The idealist philosopher Hegel supports the materialist view that infinity is an abstraction that is never realised, except, that is, in god – Hegel is still an idealist. Woods takes the idealist position, which Hegel calls “spurious” or “bad” infinity. It is an undialectical position, Hegel says:

The falsification of the finite and infinite by the understanding which holds fast to a qualitatively distinct relation between them and asserts that each in its own nature is separate from the other, comes from forgetting what the Notion [i.e. the dialectic] of these movements is. (Science of Logic,p145)

Hegel uses the term “the Notion” in his Science of Logic to denominate his own system of dialectical thought.

Hegel has firmer dialectical reasons for rejecting the concept of a progression towards infinity. It is not just that infinity could never be reached or brought any nearer. For Hegel no apparently infinite process will go on indefinitely. Hegel understood that each additional quantity added to an infinite series could – and at some point in the concrete, material world, will – lead to a qualitative leap, and the whole process will be transformed into something else. Nothing stays the same. Everything comes into being and passes away. In the same way, those processes that we imagine could continue forever are mere figments of our imagination. When infinities appear in equations, physicists invariably work on the assumption that these infinities only mark out a point of qualitative transformation, or phase change. The idea of infinite space, stretching on without limit is undialectical because it is an idea of quantitative accumulation without a qualitative change. The same would apply to infinite Big Bangs.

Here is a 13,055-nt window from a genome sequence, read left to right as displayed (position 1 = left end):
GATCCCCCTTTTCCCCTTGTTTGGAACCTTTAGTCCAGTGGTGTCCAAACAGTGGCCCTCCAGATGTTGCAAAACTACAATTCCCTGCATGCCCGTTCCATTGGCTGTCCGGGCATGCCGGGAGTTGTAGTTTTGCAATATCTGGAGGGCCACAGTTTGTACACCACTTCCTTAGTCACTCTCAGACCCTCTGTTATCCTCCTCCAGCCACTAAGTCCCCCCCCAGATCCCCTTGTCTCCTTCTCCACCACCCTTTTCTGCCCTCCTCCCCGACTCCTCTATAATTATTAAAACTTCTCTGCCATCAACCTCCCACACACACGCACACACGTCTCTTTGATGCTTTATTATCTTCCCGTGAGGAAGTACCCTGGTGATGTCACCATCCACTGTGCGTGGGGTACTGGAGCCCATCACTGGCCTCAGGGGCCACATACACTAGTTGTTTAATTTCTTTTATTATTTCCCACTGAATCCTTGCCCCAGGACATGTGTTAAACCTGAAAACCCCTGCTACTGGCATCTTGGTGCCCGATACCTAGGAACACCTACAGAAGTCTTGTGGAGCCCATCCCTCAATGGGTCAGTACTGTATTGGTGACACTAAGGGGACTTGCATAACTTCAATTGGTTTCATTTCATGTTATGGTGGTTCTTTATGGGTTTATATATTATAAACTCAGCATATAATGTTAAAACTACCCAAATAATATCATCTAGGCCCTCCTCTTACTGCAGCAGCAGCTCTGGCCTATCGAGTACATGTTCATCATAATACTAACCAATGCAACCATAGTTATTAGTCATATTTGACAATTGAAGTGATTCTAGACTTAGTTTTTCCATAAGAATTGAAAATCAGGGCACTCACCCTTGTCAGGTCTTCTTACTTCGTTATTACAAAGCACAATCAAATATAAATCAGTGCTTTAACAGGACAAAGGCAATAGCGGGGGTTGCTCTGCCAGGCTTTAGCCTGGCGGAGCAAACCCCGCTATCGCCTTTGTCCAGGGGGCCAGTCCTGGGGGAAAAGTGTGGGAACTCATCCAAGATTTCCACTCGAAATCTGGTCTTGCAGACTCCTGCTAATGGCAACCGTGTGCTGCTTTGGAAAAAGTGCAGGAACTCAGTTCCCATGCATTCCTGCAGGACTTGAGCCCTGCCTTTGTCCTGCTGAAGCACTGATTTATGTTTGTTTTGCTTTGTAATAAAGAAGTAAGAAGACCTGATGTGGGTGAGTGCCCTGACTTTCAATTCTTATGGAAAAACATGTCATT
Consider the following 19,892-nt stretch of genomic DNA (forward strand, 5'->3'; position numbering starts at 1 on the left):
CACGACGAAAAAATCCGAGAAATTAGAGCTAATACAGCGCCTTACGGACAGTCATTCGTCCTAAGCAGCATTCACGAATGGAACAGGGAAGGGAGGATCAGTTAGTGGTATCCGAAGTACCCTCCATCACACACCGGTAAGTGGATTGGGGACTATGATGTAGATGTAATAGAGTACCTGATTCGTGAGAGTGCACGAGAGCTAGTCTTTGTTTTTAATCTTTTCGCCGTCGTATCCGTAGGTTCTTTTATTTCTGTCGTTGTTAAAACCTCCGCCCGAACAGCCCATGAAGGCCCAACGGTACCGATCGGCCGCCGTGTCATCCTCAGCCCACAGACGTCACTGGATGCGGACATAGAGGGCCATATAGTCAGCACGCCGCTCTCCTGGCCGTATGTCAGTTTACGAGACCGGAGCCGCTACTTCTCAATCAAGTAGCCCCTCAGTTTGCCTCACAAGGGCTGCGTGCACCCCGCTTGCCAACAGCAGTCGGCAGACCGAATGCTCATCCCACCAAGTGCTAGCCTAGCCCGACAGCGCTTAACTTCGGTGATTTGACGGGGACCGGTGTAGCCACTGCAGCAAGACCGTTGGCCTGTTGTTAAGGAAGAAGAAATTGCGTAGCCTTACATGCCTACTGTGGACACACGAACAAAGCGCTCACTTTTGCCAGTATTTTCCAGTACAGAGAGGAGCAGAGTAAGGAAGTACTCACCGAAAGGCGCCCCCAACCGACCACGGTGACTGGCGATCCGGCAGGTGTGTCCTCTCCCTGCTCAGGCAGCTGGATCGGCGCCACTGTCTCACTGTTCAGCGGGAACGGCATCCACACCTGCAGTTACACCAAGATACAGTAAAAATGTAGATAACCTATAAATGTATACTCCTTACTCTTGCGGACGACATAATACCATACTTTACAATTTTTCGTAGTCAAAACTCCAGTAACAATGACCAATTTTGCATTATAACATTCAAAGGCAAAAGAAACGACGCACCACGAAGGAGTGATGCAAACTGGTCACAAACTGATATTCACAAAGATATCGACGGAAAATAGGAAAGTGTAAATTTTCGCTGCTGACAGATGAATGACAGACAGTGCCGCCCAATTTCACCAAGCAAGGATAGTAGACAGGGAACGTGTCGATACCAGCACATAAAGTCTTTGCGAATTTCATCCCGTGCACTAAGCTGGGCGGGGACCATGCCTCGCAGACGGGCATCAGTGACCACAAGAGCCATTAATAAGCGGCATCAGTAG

Hegel explains that bad or spurious infinity “the spurious infinite… is commonly held to be something sublime and a kind of divine worship”. (Science of Logic,p228) He clearly rejects the infinite universe which Woods supports at the beginning of the Encyclopaedia (also called his Shorter Logic), with these words:

A second question in these metaphysical systems was: Is the world finite or infinite? The very terms of the question assume that the finite is a permanent contradictory [i.e. in permanent contradiction] to the infinite…

Dogmatism consists in the tenacity which draws a hard and fast line between certain terms and others opposite to them. We may see this clearly in the strict ‘either – or’: for instance, The world is either finite or infinite; but one of these two it must be. The contrary of this rigidity is the characteristic of all Speculative [i.e. dialectical] truth.